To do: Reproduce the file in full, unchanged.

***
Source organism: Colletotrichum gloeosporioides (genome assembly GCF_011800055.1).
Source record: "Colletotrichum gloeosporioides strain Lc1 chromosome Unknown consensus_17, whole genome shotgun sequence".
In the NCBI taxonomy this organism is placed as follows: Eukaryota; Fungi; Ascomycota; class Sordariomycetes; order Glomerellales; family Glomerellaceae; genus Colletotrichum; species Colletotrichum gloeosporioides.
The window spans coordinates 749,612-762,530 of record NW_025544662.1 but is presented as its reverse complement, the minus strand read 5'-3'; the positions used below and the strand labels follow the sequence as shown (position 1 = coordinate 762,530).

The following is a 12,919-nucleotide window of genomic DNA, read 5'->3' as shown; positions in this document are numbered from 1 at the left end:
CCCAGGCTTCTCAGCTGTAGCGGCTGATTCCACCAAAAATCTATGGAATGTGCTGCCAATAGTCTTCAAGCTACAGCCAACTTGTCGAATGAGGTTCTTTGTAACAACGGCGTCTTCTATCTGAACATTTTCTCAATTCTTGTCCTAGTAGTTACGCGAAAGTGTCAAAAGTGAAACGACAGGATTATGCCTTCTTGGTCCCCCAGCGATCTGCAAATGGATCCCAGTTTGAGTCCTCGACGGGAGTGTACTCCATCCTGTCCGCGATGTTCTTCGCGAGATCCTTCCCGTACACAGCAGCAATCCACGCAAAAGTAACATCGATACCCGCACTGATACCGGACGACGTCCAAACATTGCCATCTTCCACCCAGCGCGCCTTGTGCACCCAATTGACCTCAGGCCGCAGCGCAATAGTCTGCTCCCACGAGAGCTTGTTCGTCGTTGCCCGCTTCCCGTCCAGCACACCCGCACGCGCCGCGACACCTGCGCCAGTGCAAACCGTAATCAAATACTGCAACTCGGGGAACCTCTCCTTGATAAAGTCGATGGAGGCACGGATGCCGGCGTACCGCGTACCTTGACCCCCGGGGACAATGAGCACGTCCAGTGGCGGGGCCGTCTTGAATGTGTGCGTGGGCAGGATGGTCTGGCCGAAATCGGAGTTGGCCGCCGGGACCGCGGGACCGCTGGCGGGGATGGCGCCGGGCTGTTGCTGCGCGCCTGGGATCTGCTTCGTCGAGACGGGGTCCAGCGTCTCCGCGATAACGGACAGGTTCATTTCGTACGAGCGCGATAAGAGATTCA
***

Source organism: Colletotrichum gloeosporioides (genome assembly GCF_011800055.1).
Source record: "Colletotrichum gloeosporioides strain Lc1 chromosome Unknown consensus_17, whole genome shotgun sequence".
In the NCBI taxonomy this organism is placed as follows: Eukaryota; Fungi; Ascomycota; class Sordariomycetes; order Glomerellales; family Glomerellaceae; genus Colletotrichum; species Colletotrichum gloeosporioides.
The window spans coordinates 749,612-762,530 of record NW_025544662.1 but is presented as its reverse complement, the minus strand read 5'-3'; the positions used below and the strand labels follow the sequence as shown (position 1 = coordinate 762,530).

The following is a 12,919-nucleotide window of genomic DNA, read 5'->3' as shown; positions in this document are numbered from 1 at the left end:
CCCAGGCTTCTCAGCTGTAGCGGCTGATTCCACCAAAAATCTATGGAATGTGCTGCCAATAGTCTTCAAGCTACAGCCAACTTGTCGAATGAGGTTCTTTGTAACAACGGCGTCTTCTATCTGAACATTTTCTCAATTCTTGTCCTAGTAGTTACGCGAAAGTGTCAAAAGTGAAACGACAGGATTATGCCTTCTTGGTCCCCCAGCGATCTGCAAATGGATCCCAGTTTGAGTCCTCGACGGGAGTGTACTCCATCCTGTCCGCGATGTTCTTCGCGAGATCCTTCCCGTACACAGCAGCAATCCACGCAAAAGTAACATCGATACCCGCACTGATACCGGACGACGTCCAAACATTGCCATCTTCCACCCAGCGCGCCTTGTGCACCCAATTGACCTCAGGCCGCAGCGCAATAGTCTGCTCCCACGAGAGCTTGTTCGTCGTTGCCCGCTTCCCGTCCAGCACACCCGCACGCGCCGCGACACCTGCGCCAGTGCAAACCGTAATCAAATACTGCAACTCGGGGAACCTCTCCTTGATAAAGTCGATGGAGGCACGGATGCCGGCGTACCGCGTACCTTGACCCCCGGGGACAATGAGCACGTCCAGTGGCGGGGCCGTCTTGAATGTGTGCGTGGGCAGGATGGTCTGGCCGAAATCGGAGTTGGCCGCCGGGACCGCGGGACCGCTGGCGGGGATGGCGCCGGGCTGTTGCTGCGCGCCTGGGATCTGCTTCGTCGAGACGGGGTCCAGCGTCTCCGCGATAACGGACAGGTTCATTTCGTACGAGCGCGATAAGAGATTCA